Review: Dan Rath

All Quiet Carriage Along the Inner Western Line is a head-banging hour of original comedy

comedy review (edinburgh) | Read in About 2 minutes
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Dan Rath | image courtesy of Underbelly
Published 20 Aug 2023

A one-man crash course in neurodiversity, you wouldn't say Dan Rath has a beautiful mind exactly. But it is exhilarating to witness in action. As a high-functioning autistic stand-up, he can bemoan everyone else, even footballers, belatedly jumping on the mental illness bandwagon because he's a past master, a canary in the coalmine for perceiving the world in a different way. Consistently banging his head off his microphone for emphasis, markedly avoiding eye contact, muttering the catchphrase “I'm not doing well, folks” and stumbling through stilted crowd work, the Australian seems to be on his uppers, haunting a hostel in his home city of Sydney, a freak outlier to the young holidaymakers there seeking hedonism.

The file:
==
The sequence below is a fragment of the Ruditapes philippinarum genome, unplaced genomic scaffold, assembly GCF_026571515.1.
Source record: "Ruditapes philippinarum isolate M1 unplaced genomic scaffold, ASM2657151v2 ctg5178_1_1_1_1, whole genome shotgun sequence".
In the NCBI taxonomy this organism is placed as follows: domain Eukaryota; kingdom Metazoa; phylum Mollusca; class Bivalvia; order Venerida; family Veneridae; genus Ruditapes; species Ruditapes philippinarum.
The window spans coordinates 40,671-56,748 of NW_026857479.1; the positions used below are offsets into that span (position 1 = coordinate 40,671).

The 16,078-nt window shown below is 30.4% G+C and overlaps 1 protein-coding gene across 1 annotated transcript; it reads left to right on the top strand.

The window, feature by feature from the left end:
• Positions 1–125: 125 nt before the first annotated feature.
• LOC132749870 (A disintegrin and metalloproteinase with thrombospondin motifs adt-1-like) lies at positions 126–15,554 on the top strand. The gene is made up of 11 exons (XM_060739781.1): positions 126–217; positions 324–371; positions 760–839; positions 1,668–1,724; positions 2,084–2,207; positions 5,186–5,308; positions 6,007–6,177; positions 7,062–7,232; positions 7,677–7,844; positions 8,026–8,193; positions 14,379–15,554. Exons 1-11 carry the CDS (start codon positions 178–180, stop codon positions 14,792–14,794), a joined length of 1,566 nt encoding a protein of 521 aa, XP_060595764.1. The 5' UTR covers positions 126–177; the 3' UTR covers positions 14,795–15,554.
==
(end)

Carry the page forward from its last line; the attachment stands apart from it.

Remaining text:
Yet he mines plenty of deep, original humour from his condition, hilariously deconstructing the well-meaning efforts of supermarkets to accommodate the autistic and more generally fashions some uproariously funny flights of fantasy out of seemingly mundane inspiration, such as the differences between flies, bees and wasps.

With a memorable turn of phrase, he's preoccupied with the “big horse cocks” of his potential cuckolds. And zeitgeisty in the phenomenon that's capturing his attention, exploring polyamory, the gig economy, robot automation, emotional support animals and cancel culture, all from a slightly cracked viewpoint that surprises with each oblique take even as it hums with a near-constant barrage of laughs.